Monday, October 2, 2017

Marketing Series: Define Your Audience

Today, we launch a new series on marketing. Each post in the series will address a different aspect of marketing your books. In this post, we want to help you define your audience.

Writers, who do you write for?

I know some writers who say they write for themselves. This post isn't for those writers.

This post is for the writers who write for others.

Weekly, I receive e-mails from writers who tell me their audience is the entire world. While we all want that to be true, we know deep down that it's not. To figure out your audience, let's tap into your imagination.

Imagine your book on a shelf in the world's largest bookstore. A reader walks in and begins browsing the books. The reader stops in front of yours and picks it up, reads the back cover, then takes it to the register to buy. The reader takes the book somewhere and begins reading.

Who is that reader? (Your mother as an answer doesn't count.)

Specifically:

What is the reader's gender?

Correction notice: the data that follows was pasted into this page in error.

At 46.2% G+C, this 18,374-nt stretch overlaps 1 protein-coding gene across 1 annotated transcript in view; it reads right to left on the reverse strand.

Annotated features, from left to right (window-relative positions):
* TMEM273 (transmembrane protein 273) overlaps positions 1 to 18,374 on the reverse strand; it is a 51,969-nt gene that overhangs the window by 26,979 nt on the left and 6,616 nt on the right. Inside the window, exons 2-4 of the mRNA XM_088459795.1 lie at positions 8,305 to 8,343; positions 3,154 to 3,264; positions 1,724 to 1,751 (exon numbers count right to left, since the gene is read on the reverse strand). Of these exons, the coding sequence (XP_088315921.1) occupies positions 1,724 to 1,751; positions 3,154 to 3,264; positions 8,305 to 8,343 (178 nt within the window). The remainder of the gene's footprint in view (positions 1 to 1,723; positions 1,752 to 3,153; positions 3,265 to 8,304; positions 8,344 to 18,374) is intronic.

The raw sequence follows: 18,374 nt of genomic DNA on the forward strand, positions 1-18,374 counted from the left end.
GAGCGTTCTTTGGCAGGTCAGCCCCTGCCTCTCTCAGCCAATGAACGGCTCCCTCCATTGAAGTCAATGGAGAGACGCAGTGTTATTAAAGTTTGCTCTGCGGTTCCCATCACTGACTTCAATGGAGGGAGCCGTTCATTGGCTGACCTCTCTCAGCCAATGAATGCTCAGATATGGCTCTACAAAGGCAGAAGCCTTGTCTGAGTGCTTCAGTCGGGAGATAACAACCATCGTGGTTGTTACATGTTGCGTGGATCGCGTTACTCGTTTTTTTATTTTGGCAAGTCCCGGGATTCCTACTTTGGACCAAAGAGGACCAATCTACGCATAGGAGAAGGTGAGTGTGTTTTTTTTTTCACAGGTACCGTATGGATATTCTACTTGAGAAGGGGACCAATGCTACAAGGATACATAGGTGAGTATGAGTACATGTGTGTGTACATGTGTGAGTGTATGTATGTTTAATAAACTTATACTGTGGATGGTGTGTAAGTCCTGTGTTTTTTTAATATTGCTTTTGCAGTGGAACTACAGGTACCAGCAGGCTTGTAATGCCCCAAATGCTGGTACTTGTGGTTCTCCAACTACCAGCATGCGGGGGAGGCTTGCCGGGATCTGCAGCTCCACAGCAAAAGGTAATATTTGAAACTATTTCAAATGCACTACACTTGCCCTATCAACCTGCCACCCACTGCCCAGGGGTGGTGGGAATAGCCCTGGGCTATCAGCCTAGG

Age?
Occupation?
Lifestyle?
Hobbies?
Family/relationships?
Financial picture?
Beliefs?

Pinpoint that one reader, then build your marketing toward him/her.

To build the marketing, ask more questions.
  • Why did this reader choose my book?
  • What makes my book different than all the others?
  • What are some other tips, insights, helps, resources could I offer to the reader that weren't included in my book?
  • What actions might the reader take after reading my book? Is there something I could offer them at that point that might be useful?
Remember, you wrote for the reader, so now think of the reader and how they might find your book as you plan for your marketing.


Other articles of interest:

Marketing Series: Build Your Team
Marketing Series: Define Your Audience
Marketing Series: Think Outside the Box
Marketing Series: Build Your Platform
Marketing Series: You've Got Questions


Fiction Series: Hone the Dialogue

Dialogue can make or break your story. How many times have you read a book where the characters didn't "sound" right? Could ...